In more than a handful of swing districts, Democrats nominated first-time candidates such as Mikie Sherrill (N.J.) and Jason Crow (Colo.), who, respectively, served as a Navy helicopter pilot and an Army Ranger. They went on to win GOP-held seats and helped propel Democrats to the majority in the 2018 midterm elections.
Garcia entered Tuesday’s special election for this swing district a slight favorite over Christy Smith, a member of the state legislature who has run for multiple offices. Polls did not close until 11 p.m. Eastern time, and strategists on both sides expect the count to last several days before a winner is declared because California law allows votes sent by mail Tuesday to be counted if received by Friday.
Garcia has painted his rival as a political veteran, and outside GOP groups call her “Sacramento politician Christy Smith” at the start of every ad.
“Career politician Christy Smith did nothing,” the narrator says in one ad for the Garcia campaign, accusing her of doing little while in the state legislature. “While we suffered, she did nothing, nothing.”
It ends with Garcia approving of the ad as it cuts to a picture of him holding a toddler on a tarmac, an F/A-18 strike fighter aircraft in the background.
Garcia’s rise demonstrates that some recent trends in congressional politics continue even in the time of a coronavirus pandemic that has cratered the economy.
According to strategists in both parties, voters are still looking to elect a new breed of lawmaker, searching for results-driven candidates with interesting backgrounds and no previous experience in a legislative body.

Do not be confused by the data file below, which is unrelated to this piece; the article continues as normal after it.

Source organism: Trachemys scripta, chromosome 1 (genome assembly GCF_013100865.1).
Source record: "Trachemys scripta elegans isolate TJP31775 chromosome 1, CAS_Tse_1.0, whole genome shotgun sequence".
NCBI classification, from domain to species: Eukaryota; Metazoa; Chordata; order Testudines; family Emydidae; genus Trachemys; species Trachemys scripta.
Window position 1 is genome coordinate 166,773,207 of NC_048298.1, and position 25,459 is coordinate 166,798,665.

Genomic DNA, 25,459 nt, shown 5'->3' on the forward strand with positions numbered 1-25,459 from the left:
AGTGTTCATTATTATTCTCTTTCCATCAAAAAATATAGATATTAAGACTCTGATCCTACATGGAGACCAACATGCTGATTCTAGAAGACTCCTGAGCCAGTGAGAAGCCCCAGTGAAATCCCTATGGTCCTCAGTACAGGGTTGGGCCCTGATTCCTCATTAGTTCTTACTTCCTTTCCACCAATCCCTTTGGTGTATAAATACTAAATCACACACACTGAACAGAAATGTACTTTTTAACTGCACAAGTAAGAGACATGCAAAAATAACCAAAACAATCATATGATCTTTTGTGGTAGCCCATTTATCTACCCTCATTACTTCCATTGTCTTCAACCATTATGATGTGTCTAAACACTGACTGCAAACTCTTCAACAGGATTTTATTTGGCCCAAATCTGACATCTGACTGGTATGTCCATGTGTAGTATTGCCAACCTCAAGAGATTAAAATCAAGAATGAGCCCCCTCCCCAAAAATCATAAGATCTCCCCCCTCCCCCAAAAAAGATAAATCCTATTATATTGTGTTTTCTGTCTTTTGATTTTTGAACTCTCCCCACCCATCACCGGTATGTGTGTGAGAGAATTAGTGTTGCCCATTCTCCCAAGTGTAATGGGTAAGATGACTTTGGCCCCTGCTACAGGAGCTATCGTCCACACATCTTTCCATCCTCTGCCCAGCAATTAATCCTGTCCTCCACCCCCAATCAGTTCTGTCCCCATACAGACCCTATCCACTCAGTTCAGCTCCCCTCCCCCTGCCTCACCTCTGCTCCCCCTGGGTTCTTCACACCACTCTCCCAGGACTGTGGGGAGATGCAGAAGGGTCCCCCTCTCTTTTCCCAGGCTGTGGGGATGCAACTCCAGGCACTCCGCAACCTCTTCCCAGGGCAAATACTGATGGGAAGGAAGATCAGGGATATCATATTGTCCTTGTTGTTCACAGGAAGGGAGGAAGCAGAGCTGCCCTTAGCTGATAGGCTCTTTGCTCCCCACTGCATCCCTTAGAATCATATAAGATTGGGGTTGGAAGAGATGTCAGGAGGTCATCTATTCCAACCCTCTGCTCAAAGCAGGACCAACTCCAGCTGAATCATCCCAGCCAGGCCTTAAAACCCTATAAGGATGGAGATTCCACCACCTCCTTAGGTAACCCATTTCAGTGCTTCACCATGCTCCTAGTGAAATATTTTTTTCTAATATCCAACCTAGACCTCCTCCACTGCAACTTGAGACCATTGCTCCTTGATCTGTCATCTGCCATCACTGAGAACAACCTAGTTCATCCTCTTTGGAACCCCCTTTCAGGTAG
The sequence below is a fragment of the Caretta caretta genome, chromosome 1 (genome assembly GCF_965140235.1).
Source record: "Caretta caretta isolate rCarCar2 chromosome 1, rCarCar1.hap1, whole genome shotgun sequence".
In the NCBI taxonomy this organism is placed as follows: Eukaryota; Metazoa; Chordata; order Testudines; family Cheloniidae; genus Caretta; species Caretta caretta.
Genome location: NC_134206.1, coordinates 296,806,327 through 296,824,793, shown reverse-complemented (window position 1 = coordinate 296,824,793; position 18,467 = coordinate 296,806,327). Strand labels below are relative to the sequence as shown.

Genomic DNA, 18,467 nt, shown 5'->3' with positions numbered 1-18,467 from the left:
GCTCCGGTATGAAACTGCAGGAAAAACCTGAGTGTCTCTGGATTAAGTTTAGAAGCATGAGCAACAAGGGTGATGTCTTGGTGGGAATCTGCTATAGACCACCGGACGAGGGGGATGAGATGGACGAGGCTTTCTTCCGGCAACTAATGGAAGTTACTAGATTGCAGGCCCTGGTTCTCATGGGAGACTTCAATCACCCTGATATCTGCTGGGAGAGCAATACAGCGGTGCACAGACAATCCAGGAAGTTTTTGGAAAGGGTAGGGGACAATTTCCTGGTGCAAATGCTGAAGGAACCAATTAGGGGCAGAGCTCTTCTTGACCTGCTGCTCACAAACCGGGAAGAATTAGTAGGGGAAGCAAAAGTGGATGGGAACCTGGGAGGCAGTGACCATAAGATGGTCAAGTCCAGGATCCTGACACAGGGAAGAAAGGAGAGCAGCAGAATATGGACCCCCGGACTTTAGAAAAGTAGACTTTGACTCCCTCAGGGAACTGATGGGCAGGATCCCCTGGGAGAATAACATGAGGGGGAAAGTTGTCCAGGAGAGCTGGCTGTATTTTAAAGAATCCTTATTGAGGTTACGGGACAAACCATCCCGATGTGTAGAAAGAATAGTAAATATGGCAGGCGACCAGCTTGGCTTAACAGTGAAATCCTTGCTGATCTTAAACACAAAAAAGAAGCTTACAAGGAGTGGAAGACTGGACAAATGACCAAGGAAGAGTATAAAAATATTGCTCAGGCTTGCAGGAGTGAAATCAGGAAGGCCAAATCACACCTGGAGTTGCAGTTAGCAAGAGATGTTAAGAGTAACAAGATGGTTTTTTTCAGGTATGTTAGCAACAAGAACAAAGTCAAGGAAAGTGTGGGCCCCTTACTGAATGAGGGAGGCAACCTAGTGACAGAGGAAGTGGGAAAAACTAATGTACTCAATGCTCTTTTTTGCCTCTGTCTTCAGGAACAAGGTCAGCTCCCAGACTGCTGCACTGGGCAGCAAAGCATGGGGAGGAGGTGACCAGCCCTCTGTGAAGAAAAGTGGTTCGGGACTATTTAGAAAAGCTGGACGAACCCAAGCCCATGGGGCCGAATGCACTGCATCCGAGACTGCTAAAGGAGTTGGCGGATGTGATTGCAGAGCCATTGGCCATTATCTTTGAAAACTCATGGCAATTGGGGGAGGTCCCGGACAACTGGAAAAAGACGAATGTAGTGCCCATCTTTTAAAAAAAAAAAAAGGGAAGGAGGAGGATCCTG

That stands in contrast to the presidential campaign, in which Joe Biden used his 44 years of combined experience as a senator and vice president to emerge from a crowded field of Democrats, touting himself as the steady hand for these very unsure times.
But when it comes to Capitol Hill, voters appear to still want to shake things up, making candidates like Garcia, Sherrill and Crow such key recruits for their respective campaign committees.
Also, Smith’s campaign shows the limitations of trying to tie first-time candidates to President Trump and his more outlandish statements or claims.
In a more aggressive fashion than Democrats in 2018, Smith has tried to turn Garcia into a Trump clone, particularly with the administration’s uneven handling of the health and economic crises.
“I absolutely do support the president; I always have,” Garcia says in one of Smith’s ads, over a montage of news clips showing Trump boasting about his handling of the pandemic while the death toll skyrocketed. “I think Trump is a good president, yeah, I support the president.”
Trump is not popular in a district where Hillary Clinton defeated him by seven percentage points in 2016, followed in 2018 by first-time candidate Katie Hill’s even larger victory over the GOP incumbent, Steve Knight.
Following Hill’s resignation in the wake of an inappropriate relationship with a campaign aide, Garcia finished second behind Smith in the all-party initial ballot in early March, finishing well ahead of Knight, a career politician whose father also represented the region in Sacramento.